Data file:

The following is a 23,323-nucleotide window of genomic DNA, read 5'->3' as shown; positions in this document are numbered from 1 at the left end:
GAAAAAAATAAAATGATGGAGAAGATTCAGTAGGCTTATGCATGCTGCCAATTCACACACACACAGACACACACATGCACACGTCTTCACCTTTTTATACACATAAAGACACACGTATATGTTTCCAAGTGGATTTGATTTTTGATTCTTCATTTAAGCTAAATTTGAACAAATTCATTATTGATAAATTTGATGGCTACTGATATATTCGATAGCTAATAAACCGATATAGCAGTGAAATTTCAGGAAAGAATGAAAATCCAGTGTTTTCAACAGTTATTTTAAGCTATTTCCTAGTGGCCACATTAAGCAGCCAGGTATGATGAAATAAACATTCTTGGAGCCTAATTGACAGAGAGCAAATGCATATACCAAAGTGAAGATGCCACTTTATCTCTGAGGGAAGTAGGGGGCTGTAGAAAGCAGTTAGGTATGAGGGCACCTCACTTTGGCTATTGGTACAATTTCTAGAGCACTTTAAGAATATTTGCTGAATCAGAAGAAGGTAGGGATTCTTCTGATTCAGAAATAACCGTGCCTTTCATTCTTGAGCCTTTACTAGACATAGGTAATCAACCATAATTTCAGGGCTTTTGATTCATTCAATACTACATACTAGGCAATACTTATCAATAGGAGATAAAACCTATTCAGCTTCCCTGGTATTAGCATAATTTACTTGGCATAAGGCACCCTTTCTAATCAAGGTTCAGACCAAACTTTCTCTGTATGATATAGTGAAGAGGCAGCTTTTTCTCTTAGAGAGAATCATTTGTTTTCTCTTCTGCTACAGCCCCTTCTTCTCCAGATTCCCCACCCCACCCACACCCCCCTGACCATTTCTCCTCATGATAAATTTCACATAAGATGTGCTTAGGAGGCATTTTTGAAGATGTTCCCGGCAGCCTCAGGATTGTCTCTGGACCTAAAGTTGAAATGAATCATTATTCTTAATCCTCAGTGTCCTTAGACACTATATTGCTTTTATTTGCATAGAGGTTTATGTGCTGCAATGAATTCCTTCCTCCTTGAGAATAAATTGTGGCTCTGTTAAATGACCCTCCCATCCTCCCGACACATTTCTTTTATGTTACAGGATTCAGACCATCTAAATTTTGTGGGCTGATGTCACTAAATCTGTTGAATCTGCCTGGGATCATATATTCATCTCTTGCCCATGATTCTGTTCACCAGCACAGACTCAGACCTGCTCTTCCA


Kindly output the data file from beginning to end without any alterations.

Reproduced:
The following is a 23,323-nucleotide window of genomic DNA, read 5'->3' as shown; positions in this document are numbered from 1 at the left end:
GAAAAAAATAAAATGATGGAGAAGATTCAGTAGGCTTATGCATGCTGCCAATTCACACACACACAGACACACACATGCACACGTCTTCACCTTTTTATACACATAAAGACACACGTATATGTTTCCAAGTGGATTTGATTTTTGATTCTTCATTTAAGCTAAATTTGAACAAATTCATTATTGATAAATTTGATGGCTACTGATATATTCGATAGCTAATAAACCGATATAGCAGTGAAATTTCAGGAAAGAATGAAAATCCAGTGTTTTCAACAGTTATTTTAAGCTATTTCCTAGTGGCCACATTAAGCAGCCAGGTATGATGAAATAAACATTCTTGGAGCCTAATTGACAGAGAGCAAATGCATATACCAAAGTGAAGATGCCACTTTATCTCTGAGGGAAGTAGGGGGCTGTAGAAAGCAGTTAGGTATGAGGGCACCTCACTTTGGCTATTGGTACAATTTCTAGAGCACTTTAAGAATATTTGCTGAATCAGAAGAAGGTAGGGATTCTTCTGATTCAGAAATAACCGTGCCTTTCATTCTTGAGCCTTTACTAGACATAGGTAATCAACCATAATTTCAGGGCTTTTGATTCATTCAATACTACATACTAGGCAATACTTATCAATAGGAGATAAAACCTATTCAGCTTCCCTGGTATTAGCATAATTTACTTGGCATAAGGCACCCTTTCTAATCAAGGTTCAGACCAAACTTTCTCTGTATGATATAGTGAAGAGGCAGCTTTTTCTCTTAGAGAGAATCATTTGTTTTCTCTTCTGCTACAGCCCCTTCTTCTCCAGATTCCCCACCCCACCCACACCCCCCTGACCATTTCTCCTCATGATAAATTTCACATAAGATGTGCTTAGGAGGCATTTTTGAAGATGTTCCCGGCAGCCTCAGGATTGTCTCTGGACCTAAAGTTGAAATGAATCATTATTCTTAATCCTCAGTGTCCTTAGACACTATATTGCTTTTATTTGCATAGAGGTTTATGTGCTGCAATGAATTCCTTCCTCCTTGAGAATAAATTGTGGCTCTGTTAAATGACCCTCCCATCCTCCCGACACATTTCTTTTATGTTACAGGATTCAGACCATCTAAATTTTGTGGGCTGATGTCACTAAATCTGTTGAATCTGCCTGGGATCATATATTCATCTCTTGCCCATGATTCTGTTCACCAGCACAGACTCAGACCTGCTCTTCCA